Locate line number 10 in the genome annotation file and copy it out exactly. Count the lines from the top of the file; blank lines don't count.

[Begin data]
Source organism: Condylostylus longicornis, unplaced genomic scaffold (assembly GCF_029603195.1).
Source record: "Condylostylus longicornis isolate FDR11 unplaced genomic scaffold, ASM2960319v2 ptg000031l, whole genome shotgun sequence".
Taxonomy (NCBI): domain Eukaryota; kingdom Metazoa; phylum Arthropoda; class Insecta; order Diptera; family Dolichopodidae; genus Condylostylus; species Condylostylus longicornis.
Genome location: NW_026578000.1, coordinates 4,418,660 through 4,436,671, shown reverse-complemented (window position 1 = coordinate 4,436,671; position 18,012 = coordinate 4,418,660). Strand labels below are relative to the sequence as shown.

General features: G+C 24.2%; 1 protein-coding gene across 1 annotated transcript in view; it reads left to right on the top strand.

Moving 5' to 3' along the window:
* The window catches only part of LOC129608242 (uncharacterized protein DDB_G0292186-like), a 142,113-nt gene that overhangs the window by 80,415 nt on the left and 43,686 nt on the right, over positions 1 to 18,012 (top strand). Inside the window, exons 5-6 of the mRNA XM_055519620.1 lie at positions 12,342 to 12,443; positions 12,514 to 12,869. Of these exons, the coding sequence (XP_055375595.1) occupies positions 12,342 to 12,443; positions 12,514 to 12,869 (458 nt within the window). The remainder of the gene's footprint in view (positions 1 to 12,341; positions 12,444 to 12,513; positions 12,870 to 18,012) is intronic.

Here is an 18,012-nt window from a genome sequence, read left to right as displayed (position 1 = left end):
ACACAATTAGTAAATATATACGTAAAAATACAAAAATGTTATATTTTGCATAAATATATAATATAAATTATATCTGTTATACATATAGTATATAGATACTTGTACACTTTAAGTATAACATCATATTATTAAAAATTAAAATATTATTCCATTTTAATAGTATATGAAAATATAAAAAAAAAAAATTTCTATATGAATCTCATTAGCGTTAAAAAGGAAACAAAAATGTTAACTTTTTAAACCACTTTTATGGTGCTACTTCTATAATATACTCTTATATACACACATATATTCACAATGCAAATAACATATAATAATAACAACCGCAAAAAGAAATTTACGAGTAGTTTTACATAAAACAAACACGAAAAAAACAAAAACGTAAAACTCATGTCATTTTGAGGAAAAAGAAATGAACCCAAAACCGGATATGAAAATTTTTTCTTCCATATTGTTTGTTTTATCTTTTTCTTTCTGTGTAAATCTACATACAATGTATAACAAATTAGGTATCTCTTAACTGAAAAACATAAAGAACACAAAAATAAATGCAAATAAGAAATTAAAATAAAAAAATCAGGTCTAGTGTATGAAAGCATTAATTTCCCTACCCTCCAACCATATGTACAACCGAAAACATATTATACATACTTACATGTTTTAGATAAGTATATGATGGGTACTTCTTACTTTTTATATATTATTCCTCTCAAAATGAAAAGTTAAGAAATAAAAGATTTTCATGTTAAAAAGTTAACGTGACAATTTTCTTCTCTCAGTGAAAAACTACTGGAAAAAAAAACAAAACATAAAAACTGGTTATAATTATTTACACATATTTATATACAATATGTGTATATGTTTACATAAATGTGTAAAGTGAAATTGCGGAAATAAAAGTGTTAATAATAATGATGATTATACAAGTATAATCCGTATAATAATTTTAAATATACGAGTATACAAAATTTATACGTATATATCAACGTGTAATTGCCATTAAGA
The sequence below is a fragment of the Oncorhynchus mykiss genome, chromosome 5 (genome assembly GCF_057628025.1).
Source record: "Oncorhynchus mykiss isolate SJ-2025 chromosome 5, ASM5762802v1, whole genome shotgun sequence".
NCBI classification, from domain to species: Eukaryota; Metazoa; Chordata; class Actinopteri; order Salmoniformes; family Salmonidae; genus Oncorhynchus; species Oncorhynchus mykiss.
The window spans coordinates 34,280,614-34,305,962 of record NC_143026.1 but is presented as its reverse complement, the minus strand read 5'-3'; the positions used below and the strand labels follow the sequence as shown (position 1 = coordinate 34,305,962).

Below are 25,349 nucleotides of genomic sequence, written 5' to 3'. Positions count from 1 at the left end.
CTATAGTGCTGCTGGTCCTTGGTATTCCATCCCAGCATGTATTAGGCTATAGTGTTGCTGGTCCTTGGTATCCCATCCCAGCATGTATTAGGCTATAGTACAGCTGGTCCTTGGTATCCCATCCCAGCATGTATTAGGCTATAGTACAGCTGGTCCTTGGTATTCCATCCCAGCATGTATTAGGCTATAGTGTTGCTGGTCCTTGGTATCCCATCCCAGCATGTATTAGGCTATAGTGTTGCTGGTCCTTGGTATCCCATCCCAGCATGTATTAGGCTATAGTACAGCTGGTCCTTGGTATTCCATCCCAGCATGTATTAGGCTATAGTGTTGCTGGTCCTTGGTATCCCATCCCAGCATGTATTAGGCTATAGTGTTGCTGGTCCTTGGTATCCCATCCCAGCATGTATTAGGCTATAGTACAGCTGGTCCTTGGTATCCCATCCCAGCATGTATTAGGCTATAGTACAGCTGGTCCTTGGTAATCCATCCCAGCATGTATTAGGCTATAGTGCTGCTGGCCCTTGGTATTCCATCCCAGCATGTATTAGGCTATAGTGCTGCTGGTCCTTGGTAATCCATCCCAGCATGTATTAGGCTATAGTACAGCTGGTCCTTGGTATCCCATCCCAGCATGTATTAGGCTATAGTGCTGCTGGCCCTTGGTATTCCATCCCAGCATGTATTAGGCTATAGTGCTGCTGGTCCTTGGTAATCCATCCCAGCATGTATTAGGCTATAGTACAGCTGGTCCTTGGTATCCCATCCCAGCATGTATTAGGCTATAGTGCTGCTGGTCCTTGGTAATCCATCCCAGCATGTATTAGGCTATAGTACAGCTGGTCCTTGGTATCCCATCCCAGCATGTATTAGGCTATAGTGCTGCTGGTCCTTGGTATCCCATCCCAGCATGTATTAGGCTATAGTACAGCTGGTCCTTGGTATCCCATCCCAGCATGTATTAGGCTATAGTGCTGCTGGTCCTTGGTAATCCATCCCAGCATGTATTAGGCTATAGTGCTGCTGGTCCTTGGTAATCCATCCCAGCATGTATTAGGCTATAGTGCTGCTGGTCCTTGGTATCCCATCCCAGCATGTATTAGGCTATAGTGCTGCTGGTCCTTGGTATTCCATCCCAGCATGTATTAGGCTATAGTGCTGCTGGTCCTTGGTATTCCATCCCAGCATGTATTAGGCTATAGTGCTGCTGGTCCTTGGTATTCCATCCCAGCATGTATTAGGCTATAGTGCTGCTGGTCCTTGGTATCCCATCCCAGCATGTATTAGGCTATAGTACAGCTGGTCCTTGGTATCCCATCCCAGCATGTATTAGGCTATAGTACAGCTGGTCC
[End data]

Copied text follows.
The sequence below is a fragment of the Oncorhynchus mykiss genome, chromosome 5 (genome assembly GCF_057628025.1).